Risk and Impact Factors

Top of page Impact outcomes
  • Negatively impacts agriculture
  • Negatively impacts forestry
  • Reduced native biodiversity
  • Negatively impacts animal/plant collections
  • Damages animal/plant products
Impact mechanisms
  • Parasitism (incl. parasitoid)
  • Pathogenic
Likelihood of entry/control
  • Highly likely to be transported internationally accidentally
  • Difficult to identify/detect in the field
  • Difficult/costly to control

Diagnosis

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Detection of 'CandidatusPhytoplasma asteris' infections is possible by microscopic examination of phloem tissue sections stained with the DNA fluorochrome 4'-6-diamidino-2-phenylindole (DAPI) as well as by electron microscopy. However, microscopic methods do not allow specific detection of the various phytoplasma types, and are not always sufficiently sensitive to detect the pathogens in low-titre hosts such as woody plants. Serological assays using monoclonal antibodies have been successfully employed for detection and identification of AY group phytoplasmas in samples from hosts with a sufficiently high titre (Clark et al., 1989; Lee et al., 1993b; Keane et al., 1996; Loi et al., 1998).

Currently, PCR technology is the method of choice for detection and identification of AY group phytoplasmas and has completely replaced the other techniques. It offers several advantages, including versatility, relative simplicity, specificity and high sensitivity. Universal, group- and pathogen-specific phytoplasma primers have been designed, directed to ribosomal DNA sequences. The sensitivity of PCR detection can be further improved by reamplifying the DNA fragments obtained in the first amplification using internal primers (nested PCR) (Lee et al., 1994; Gundersen and Lee, 1996; Bertaccini et al., 1998, 2005; Marcone et al., 2000; Lee et al., 2004, 2010). Quantitative real-time PCR assays were also employed to quantify AY group phytoplasma infections in chrysanthemum plants (Wei et al., 2004; Saracco et al., 2006).

Detection and Inspection

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For reliable diagnosis, the identity of phytoplasmas occurring in plants characterized by the symptoms described (see Symptoms), should be determined by molecular techniques.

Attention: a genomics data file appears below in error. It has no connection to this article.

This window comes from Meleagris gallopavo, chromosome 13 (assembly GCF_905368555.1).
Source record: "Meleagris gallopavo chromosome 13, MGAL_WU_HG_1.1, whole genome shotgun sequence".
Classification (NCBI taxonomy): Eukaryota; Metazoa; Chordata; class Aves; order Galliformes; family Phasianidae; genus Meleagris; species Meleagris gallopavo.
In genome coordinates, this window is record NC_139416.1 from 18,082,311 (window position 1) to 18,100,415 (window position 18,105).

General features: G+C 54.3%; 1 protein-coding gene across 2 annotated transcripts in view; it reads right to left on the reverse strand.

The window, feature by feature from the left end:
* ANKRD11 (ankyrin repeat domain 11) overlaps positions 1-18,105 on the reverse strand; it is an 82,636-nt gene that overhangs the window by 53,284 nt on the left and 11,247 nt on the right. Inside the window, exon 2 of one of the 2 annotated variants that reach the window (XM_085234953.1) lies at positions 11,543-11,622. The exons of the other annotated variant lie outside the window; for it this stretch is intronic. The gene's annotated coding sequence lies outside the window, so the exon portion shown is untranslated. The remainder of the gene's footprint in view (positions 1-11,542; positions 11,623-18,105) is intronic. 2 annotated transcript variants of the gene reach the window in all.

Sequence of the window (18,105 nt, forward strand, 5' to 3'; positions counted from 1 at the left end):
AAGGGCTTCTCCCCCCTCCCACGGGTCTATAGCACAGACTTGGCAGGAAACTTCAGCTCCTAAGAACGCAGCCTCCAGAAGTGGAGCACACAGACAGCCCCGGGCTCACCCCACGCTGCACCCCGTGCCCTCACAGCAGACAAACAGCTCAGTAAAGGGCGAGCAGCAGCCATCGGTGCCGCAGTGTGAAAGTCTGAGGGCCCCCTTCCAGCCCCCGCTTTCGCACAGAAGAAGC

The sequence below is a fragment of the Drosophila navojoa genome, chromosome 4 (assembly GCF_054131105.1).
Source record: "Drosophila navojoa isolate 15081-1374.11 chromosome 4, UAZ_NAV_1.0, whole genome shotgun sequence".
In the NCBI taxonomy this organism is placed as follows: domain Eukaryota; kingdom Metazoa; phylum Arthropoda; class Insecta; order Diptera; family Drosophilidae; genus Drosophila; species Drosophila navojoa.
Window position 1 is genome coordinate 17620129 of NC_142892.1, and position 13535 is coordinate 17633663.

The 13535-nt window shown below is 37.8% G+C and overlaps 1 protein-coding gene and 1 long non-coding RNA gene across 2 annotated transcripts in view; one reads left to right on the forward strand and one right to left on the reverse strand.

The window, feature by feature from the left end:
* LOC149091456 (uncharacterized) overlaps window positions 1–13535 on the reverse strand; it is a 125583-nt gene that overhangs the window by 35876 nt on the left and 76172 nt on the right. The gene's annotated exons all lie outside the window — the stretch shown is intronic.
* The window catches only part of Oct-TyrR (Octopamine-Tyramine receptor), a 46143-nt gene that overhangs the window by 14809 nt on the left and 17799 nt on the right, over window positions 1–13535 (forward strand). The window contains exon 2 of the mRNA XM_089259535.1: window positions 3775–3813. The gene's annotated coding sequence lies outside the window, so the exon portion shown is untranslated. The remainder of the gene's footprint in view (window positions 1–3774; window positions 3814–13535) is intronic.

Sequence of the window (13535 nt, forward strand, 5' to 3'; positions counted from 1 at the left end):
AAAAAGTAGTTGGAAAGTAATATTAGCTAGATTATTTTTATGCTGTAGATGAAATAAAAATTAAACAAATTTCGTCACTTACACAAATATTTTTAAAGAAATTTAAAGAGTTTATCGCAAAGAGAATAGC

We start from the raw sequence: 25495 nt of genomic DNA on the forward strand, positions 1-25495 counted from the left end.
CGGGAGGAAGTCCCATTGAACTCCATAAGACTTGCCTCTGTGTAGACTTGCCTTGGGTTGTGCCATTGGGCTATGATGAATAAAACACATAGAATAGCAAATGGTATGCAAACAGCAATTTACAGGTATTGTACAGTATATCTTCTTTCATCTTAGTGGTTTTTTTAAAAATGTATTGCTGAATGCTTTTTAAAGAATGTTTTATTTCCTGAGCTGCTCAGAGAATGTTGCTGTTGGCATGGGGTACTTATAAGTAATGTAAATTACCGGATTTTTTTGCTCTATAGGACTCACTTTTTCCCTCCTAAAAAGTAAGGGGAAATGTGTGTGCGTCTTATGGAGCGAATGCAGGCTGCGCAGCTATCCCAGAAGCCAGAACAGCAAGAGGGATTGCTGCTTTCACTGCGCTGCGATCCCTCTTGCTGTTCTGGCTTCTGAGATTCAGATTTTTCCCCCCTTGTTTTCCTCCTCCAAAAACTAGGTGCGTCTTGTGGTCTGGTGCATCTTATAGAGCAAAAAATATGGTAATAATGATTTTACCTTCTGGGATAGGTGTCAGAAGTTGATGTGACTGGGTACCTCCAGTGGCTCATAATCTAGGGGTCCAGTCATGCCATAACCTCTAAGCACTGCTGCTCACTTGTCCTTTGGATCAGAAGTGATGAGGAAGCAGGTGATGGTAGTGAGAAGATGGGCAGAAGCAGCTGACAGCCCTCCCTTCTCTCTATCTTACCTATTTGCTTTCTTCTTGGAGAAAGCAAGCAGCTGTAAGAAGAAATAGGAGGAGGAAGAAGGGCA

Similarities to Other Species/Conditions

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There are several reports where two or more distinctly different phytoplasmas may induce identical symptoms in a given host plant. Some examples are grapevine affected by grapevine yellows syndrome which can be caused by either phytoplasmas of the elm yellows (16srV) group or by organisms from the stolbur (16SrXII), aster yellows (16SrI) and peach X-disease (16SrIII) groups, tomato affected by 'big bud' disease which can be associated with either the stolbur agent or phytoplasmas from aster yellows, peanut witches’-broom (16SrII), elm yellows and X-disease groups and clover affected by clover phyllody disease which can be caused by phytoplasmas from the aster yellows and X-disease groups (Seemüller et al., 1998; IRPCM, 2004). In all these cases, AY group phytoplasmas can be distinguished using molecular-based tools.

Prevention and Control

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Due to the variable regulations around (de)registration of pesticides, your national list of registered pesticides or relevant authority should be consulted to determine which products are legally allowed for use in your country when considering chemical control. Pesticides should always be used in a lawful manner, consistent with the product's label.

The incidence of aster yellows (AY) disease can be reduced significantly if proper attention is given to all control measures. These mainly include the use of healthy plant material, eradication of perennial or biennial weed hosts from the field, roadways and fences, control of the leafhopper vectors in the crop and on weeds with insecticides as early in the season as possible and avoidance of planting a susceptible crop next to a crop harbouring the pathogens. Application of tetracyclines may be appropriate for the treatment of particularly valuable trees, but tetracyclines are not registered in some countries for this purpose.

References

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Links to Websites

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WebsiteURLComment
European and Mediterranean Plant Protection Organisation (EPPO)http://www.eppo.org/
International Phytoplasmologist Working Grouphttp://www.ipwgnet.org/
Q-bank Phytoplasmahttp://www.q-bank.eu/Phytoplasmas/

Contributors

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05/12/11 Updated by:

Carmine Marcone, Università degli Studi di Salerno, Dipartimento di Scienze Farmaceutiche e Biomediche, Via Ponte Don Melillo, I-84084 Fisciano (Salerno), Italy.